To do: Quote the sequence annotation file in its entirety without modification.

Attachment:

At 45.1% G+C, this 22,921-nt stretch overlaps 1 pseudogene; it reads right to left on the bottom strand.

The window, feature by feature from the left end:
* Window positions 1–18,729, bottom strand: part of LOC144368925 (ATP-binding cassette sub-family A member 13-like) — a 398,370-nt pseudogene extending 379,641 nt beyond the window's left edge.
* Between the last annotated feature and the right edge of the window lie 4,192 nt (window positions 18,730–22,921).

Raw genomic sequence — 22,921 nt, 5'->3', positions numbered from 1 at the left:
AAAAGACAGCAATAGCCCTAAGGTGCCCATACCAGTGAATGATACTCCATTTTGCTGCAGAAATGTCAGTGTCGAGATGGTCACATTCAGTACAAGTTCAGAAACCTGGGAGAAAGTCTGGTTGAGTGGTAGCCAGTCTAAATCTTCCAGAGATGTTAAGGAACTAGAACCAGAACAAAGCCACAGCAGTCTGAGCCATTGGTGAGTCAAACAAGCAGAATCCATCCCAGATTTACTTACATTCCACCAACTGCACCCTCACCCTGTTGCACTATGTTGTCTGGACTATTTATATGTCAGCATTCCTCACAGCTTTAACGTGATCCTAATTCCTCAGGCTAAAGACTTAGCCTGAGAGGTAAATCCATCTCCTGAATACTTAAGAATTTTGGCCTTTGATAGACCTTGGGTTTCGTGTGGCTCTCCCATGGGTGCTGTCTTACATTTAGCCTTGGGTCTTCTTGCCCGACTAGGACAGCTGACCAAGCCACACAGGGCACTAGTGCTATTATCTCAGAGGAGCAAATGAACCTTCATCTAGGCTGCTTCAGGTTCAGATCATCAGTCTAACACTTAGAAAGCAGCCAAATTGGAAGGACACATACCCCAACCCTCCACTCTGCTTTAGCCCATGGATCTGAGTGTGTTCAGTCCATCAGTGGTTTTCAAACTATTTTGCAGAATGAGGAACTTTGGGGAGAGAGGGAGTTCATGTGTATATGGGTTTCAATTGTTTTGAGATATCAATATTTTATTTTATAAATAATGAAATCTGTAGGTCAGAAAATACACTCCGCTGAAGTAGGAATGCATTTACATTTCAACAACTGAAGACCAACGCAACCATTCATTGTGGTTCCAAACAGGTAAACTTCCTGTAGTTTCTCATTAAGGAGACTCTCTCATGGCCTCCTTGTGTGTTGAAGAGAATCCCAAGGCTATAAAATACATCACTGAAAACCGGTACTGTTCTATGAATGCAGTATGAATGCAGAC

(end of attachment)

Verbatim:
At 45.1% G+C, this 22,921-nt stretch overlaps 1 pseudogene; it reads right to left on the bottom strand.

The window, feature by feature from the left end:
* Window positions 1–18,729, bottom strand: part of LOC144368925 (ATP-binding cassette sub-family A member 13-like) — a 398,370-nt pseudogene extending 379,641 nt beyond the window's left edge.
* Between the last annotated feature and the right edge of the window lie 4,192 nt (window positions 18,730–22,921).

Raw genomic sequence — 22,921 nt, 5'->3', positions numbered from 1 at the left:
AAAAGACAGCAATAGCCCTAAGGTGCCCATACCAGTGAATGATACTCCATTTTGCTGCAGAAATGTCAGTGTCGAGATGGTCACATTCAGTACAAGTTCAGAAACCTGGGAGAAAGTCTGGTTGAGTGGTAGCCAGTCTAAATCTTCCAGAGATGTTAAGGAACTAGAACCAGAACAAAGCCACAGCAGTCTGAGCCATTGGTGAGTCAAACAAGCAGAATCCATCCCAGATTTACTTACATTCCACCAACTGCACCCTCACCCTGTTGCACTATGTTGTCTGGACTATTTATATGTCAGCATTCCTCACAGCTTTAACGTGATCCTAATTCCTCAGGCTAAAGACTTAGCCTGAGAGGTAAATCCATCTCCTGAATACTTAAGAATTTTGGCCTTTGATAGACCTTGGGTTTCGTGTGGCTCTCCCATGGGTGCTGTCTTACATTTAGCCTTGGGTCTTCTTGCCCGACTAGGACAGCTGACCAAGCCACACAGGGCACTAGTGCTATTATCTCAGAGGAGCAAATGAACCTTCATCTAGGCTGCTTCAGGTTCAGATCATCAGTCTAACACTTAGAAAGCAGCCAAATTGGAAGGACACATACCCCAACCCTCCACTCTGCTTTAGCCCATGGATCTGAGTGTGTTCAGTCCATCAGTGGTTTTCAAACTATTTTGCAGAATGAGGAACTTTGGGGAGAGAGGGAGTTCATGTGTATATGGGTTTCAATTGTTTTGAGATATCAATATTTTATTTTATAAATAATGAAATCTGTAGGTCAGAAAATACACTCCGCTGAAGTAGGAATGCATTTACATTTCAACAACTGAAGACCAACGCAACCATTCATTGTGGTTCCAAACAGGTAAACTTCCTGTAGTTTCTCATTAAGGAGACTCTCTCATGGCCTCCTTGTGTGTTGAAGAGAATCCCAAGGCTATAAAATACATCACTGAAAACCGGTACTGTTCTATGAATGCAGTATGAATGCAGAC